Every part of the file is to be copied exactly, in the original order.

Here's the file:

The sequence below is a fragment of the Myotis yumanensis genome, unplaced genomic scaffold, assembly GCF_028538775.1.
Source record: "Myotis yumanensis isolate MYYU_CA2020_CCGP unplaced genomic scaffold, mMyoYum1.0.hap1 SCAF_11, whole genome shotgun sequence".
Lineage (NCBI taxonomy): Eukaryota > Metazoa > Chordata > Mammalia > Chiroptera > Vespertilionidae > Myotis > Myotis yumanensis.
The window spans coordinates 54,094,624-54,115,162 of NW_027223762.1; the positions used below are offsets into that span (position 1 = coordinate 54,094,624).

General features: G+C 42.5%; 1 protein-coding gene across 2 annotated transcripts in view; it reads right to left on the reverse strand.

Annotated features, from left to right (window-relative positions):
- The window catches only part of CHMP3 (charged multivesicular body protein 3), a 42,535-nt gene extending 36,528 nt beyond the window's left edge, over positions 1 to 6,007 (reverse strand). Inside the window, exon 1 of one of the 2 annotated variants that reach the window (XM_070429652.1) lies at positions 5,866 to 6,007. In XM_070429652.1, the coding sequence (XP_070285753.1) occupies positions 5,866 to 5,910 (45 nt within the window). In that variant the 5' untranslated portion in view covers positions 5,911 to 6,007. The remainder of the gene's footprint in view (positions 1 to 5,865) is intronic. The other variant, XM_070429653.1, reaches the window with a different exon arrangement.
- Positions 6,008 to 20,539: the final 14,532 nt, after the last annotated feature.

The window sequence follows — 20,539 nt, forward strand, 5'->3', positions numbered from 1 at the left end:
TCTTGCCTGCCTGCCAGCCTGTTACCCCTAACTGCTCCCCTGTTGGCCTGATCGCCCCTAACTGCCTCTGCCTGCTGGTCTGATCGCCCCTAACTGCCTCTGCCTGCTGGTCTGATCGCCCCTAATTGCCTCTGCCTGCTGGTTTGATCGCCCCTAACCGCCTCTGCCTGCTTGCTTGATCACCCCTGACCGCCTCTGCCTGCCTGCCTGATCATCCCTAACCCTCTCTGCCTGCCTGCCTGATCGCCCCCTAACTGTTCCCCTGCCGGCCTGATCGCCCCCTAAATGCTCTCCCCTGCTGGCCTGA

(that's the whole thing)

The sequence below is a fragment of the Myotis yumanensis genome, unplaced genomic scaffold, assembly GCF_028538775.1.
Source record: "Myotis yumanensis isolate MYYU_CA2020_CCGP unplaced genomic scaffold, mMyoYum1.0.hap1 SCAF_11, whole genome shotgun sequence".
Lineage (NCBI taxonomy): Eukaryota > Metazoa > Chordata > Mammalia > Chiroptera > Vespertilionidae > Myotis > Myotis yumanensis.
The window spans coordinates 54,094,624-54,115,162 of NW_027223762.1; the positions used below are offsets into that span (position 1 = coordinate 54,094,624).

General features: G+C 42.5%; 1 protein-coding gene across 2 annotated transcripts in view; it reads right to left on the reverse strand.

Annotated features, from left to right (window-relative positions):
- The window catches only part of CHMP3 (charged multivesicular body protein 3), a 42,535-nt gene extending 36,528 nt beyond the window's left edge, over positions 1 to 6,007 (reverse strand). Inside the window, exon 1 of one of the 2 annotated variants that reach the window (XM_070429652.1) lies at positions 5,866 to 6,007. In XM_070429652.1, the coding sequence (XP_070285753.1) occupies positions 5,866 to 5,910 (45 nt within the window). In that variant the 5' untranslated portion in view covers positions 5,911 to 6,007. The remainder of the gene's footprint in view (positions 1 to 5,865) is intronic. The other variant, XM_070429653.1, reaches the window with a different exon arrangement.
- Positions 6,008 to 20,539: the final 14,532 nt, after the last annotated feature.

The window sequence follows — 20,539 nt, forward strand, 5'->3', positions numbered from 1 at the left end:
TCTTGCCTGCCTGCCAGCCTGTTACCCCTAACTGCTCCCCTGTTGGCCTGATCGCCCCTAACTGCCTCTGCCTGCTGGTCTGATCGCCCCTAACTGCCTCTGCCTGCTGGTCTGATCGCCCCTAATTGCCTCTGCCTGCTGGTTTGATCGCCCCTAACCGCCTCTGCCTGCTTGCTTGATCACCCCTGACCGCCTCTGCCTGCCTGCCTGATCATCCCTAACCCTCTCTGCCTGCCTGCCTGATCGCCCCCTAACTGTTCCCCTGCCGGCCTGATCGCCCCCTAAATGCTCTCCCCTGCTGGCCTGA